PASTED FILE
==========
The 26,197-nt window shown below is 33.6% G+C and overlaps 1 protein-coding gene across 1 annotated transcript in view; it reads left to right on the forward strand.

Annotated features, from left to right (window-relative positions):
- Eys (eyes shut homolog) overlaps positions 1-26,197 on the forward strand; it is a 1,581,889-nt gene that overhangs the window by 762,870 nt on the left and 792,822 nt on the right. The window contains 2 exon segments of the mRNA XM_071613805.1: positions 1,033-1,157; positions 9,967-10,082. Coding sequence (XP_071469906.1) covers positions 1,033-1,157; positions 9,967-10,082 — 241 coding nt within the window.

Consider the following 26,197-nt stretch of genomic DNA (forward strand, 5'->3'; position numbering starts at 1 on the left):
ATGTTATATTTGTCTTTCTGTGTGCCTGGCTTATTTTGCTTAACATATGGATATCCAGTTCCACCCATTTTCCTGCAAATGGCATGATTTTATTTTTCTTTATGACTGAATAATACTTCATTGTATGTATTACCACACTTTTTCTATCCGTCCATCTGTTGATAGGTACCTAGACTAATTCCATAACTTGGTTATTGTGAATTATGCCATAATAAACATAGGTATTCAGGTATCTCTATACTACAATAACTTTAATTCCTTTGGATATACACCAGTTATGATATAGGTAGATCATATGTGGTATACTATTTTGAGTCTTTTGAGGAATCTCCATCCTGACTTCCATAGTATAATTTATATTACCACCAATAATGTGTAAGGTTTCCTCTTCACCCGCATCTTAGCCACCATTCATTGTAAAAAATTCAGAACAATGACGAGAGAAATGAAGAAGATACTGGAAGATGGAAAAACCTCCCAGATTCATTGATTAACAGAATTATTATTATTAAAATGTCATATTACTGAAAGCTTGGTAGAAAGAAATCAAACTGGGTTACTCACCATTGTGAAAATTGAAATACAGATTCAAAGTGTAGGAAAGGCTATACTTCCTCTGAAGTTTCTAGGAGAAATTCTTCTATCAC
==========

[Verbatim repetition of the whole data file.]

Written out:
The 26,197-nt window shown below is 33.6% G+C and overlaps 1 protein-coding gene across 1 annotated transcript in view; it reads left to right on the forward strand.

Annotated features, from left to right (window-relative positions):
- Eys (eyes shut homolog) overlaps positions 1-26,197 on the forward strand; it is a 1,581,889-nt gene that overhangs the window by 762,870 nt on the left and 792,822 nt on the right. The window contains 2 exon segments of the mRNA XM_071613805.1: positions 1,033-1,157; positions 9,967-10,082. Coding sequence (XP_071469906.1) covers positions 1,033-1,157; positions 9,967-10,082 — 241 coding nt within the window.

Consider the following 26,197-nt stretch of genomic DNA (forward strand, 5'->3'; position numbering starts at 1 on the left):
ATGTTATATTTGTCTTTCTGTGTGCCTGGCTTATTTTGCTTAACATATGGATATCCAGTTCCACCCATTTTCCTGCAAATGGCATGATTTTATTTTTCTTTATGACTGAATAATACTTCATTGTATGTATTACCACACTTTTTCTATCCGTCCATCTGTTGATAGGTACCTAGACTAATTCCATAACTTGGTTATTGTGAATTATGCCATAATAAACATAGGTATTCAGGTATCTCTATACTACAATAACTTTAATTCCTTTGGATATACACCAGTTATGATATAGGTAGATCATATGTGGTATACTATTTTGAGTCTTTTGAGGAATCTCCATCCTGACTTCCATAGTATAATTTATATTACCACCAATAATGTGTAAGGTTTCCTCTTCACCCGCATCTTAGCCACCATTCATTGTAAAAAATTCAGAACAATGACGAGAGAAATGAAGAAGATACTGGAAGATGGAAAAACCTCCCAGATTCATTGATTAACAGAATTATTATTATTAAAATGTCATATTACTGAAAGCTTGGTAGAAAGAAATCAAACTGGGTTACTCACCATTGTGAAAATTGAAATACAGATTCAAAGTGTAGGAAAGGCTATACTTCCTCTGAAGTTTCTAGGAGAAATTCTTCTATCAC